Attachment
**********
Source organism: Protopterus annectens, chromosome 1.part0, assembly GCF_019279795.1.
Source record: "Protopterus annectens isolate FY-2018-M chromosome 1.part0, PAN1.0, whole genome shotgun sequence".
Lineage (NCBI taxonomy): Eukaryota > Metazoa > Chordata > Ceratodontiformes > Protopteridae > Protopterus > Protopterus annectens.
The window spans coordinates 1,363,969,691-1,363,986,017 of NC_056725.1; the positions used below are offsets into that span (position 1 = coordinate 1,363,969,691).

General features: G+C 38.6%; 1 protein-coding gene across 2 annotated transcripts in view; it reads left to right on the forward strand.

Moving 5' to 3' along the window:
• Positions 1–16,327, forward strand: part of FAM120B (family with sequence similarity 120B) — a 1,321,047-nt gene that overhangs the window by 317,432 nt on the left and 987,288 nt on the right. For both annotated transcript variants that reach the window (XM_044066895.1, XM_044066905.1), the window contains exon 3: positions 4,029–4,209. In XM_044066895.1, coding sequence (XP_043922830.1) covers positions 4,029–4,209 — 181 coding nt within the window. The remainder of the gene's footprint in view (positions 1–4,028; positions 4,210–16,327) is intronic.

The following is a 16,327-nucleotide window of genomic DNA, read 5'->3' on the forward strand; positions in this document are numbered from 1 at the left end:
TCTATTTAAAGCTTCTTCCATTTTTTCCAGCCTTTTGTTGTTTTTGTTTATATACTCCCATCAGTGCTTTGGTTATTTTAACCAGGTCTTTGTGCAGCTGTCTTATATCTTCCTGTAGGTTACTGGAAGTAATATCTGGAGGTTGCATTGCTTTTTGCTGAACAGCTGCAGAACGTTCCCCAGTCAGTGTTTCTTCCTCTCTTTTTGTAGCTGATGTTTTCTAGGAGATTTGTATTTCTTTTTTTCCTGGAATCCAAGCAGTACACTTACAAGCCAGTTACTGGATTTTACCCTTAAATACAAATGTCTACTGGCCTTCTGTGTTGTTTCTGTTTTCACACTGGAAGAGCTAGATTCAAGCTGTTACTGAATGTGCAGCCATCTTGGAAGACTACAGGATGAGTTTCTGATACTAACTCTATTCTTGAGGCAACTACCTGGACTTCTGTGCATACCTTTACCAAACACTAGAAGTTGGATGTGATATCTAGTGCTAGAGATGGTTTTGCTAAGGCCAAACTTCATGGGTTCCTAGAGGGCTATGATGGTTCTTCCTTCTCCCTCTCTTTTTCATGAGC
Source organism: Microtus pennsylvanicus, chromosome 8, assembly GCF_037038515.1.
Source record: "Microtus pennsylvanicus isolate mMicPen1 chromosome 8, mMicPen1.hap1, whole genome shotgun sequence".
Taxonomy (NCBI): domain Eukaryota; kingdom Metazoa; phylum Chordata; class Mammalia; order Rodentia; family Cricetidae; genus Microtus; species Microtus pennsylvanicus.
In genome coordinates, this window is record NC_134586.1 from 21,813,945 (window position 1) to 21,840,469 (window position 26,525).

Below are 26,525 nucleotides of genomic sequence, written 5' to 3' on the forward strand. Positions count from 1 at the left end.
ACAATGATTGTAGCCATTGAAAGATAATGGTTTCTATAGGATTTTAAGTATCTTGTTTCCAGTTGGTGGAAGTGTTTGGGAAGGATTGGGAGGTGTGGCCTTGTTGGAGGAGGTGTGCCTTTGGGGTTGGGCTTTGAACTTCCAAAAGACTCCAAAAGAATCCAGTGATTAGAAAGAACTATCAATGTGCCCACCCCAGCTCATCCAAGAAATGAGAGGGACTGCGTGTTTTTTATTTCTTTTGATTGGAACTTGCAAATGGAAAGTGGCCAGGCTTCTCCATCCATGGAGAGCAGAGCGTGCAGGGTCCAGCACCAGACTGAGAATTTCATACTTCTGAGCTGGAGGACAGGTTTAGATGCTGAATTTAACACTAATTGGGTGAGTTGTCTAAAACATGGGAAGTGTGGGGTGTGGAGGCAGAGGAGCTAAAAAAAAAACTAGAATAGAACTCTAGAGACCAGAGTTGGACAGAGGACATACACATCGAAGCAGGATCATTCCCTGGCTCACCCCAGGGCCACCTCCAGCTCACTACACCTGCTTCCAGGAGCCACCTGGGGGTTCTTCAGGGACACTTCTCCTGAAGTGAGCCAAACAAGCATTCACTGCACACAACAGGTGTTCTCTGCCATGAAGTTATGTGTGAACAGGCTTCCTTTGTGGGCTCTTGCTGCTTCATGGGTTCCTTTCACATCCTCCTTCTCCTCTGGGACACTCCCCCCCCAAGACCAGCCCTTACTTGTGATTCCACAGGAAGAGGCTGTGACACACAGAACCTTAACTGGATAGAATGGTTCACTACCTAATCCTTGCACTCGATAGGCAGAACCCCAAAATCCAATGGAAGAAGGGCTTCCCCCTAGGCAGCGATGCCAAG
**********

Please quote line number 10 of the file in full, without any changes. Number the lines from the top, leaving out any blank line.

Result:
Source organism: Microtus pennsylvanicus, chromosome 8, assembly GCF_037038515.1.